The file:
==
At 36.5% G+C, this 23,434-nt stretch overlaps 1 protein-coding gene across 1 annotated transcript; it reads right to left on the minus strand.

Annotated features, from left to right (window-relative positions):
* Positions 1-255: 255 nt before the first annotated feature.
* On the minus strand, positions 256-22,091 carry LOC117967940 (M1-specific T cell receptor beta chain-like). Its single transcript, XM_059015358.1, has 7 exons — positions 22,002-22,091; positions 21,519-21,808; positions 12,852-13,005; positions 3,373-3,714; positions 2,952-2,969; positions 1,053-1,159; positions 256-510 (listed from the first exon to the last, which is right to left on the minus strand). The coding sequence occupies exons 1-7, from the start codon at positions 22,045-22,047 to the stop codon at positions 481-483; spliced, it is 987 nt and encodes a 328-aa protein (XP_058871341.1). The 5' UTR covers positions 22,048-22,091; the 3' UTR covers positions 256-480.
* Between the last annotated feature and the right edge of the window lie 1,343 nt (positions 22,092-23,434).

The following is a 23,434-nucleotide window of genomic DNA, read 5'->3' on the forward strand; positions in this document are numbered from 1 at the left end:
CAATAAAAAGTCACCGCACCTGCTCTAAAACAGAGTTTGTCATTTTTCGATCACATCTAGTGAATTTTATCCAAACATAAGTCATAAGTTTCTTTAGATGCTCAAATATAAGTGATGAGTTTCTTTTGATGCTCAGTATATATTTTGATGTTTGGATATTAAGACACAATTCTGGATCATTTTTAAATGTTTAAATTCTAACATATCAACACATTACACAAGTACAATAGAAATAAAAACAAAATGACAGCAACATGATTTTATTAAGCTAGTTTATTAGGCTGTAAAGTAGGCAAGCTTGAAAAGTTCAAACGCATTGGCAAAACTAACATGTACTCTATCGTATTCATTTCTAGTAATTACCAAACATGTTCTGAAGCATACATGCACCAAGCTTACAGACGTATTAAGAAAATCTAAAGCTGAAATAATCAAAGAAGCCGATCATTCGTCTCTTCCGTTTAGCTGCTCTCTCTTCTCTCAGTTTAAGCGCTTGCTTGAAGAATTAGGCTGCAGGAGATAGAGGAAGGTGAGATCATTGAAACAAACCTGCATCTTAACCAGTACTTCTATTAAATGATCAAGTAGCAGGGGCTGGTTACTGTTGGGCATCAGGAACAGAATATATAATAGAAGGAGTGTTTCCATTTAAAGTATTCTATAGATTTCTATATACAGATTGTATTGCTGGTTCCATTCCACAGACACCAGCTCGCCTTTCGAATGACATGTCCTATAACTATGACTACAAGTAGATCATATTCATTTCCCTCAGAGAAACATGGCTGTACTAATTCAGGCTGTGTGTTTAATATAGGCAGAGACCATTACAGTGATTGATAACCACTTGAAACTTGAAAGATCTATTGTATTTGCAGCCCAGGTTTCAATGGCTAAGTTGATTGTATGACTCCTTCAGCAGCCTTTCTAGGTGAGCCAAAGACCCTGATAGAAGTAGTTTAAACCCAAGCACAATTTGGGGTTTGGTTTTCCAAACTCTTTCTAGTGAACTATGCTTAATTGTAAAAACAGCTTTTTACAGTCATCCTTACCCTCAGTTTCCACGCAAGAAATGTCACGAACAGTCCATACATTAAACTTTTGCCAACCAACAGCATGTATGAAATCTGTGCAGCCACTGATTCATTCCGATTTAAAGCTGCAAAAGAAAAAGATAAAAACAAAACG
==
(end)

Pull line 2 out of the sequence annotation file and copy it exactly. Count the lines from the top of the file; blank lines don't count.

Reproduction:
Annotated features, from left to right (window-relative positions):